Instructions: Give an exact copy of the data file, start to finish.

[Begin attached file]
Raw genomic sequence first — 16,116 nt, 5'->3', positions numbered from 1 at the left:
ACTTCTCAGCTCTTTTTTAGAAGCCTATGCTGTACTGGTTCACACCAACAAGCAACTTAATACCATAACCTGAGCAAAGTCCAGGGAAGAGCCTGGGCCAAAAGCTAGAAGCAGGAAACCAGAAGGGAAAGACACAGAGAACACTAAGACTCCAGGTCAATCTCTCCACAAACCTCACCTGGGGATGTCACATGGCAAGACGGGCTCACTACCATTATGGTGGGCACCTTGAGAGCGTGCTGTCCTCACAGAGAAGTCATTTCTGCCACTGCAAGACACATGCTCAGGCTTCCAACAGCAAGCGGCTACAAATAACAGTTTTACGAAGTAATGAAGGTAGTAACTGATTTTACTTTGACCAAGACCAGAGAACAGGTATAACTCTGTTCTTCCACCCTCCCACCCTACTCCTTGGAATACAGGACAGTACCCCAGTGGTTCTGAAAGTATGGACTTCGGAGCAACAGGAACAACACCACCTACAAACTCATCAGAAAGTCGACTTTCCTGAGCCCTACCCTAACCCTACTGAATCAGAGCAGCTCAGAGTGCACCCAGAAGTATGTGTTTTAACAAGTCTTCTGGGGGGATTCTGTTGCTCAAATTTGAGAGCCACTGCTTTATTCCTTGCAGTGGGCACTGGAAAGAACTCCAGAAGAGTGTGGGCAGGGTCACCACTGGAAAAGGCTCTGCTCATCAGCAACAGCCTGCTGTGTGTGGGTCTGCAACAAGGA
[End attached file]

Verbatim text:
Raw genomic sequence first — 16,116 nt, 5'->3', positions numbered from 1 at the left:
ACTTCTCAGCTCTTTTTTAGAAGCCTATGCTGTACTGGTTCACACCAACAAGCAACTTAATACCATAACCTGAGCAAAGTCCAGGGAAGAGCCTGGGCCAAAAGCTAGAAGCAGGAAACCAGAAGGGAAAGACACAGAGAACACTAAGACTCCAGGTCAATCTCTCCACAAACCTCACCTGGGGATGTCACATGGCAAGACGGGCTCACTACCATTATGGTGGGCACCTTGAGAGCGTGCTGTCCTCACAGAGAAGTCATTTCTGCCACTGCAAGACACATGCTCAGGCTTCCAACAGCAAGCGGCTACAAATAACAGTTTTACGAAGTAATGAAGGTAGTAACTGATTTTACTTTGACCAAGACCAGAGAACAGGTATAACTCTGTTCTTCCACCCTCCCACCCTACTCCTTGGAATACAGGACAGTACCCCAGTGGTTCTGAAAGTATGGACTTCGGAGCAACAGGAACAACACCACCTACAAACTCATCAGAAAGTCGACTTTCCTGAGCCCTACCCTAACCCTACTGAATCAGAGCAGCTCAGAGTGCACCCAGAAGTATGTGTTTTAACAAGTCTTCTGGGGGGATTCTGTTGCTCAAATTTGAGAGCCACTGCTTTATTCCTTGCAGTGGGCACTGGAAAGAACTCCAGAAGAGTGTGGGCAGGGTCACCACTGGAAAAGGCTCTGCTCATCAGCAACAGCCTGCTGTGTGTGGGTCTGCAACAAGGA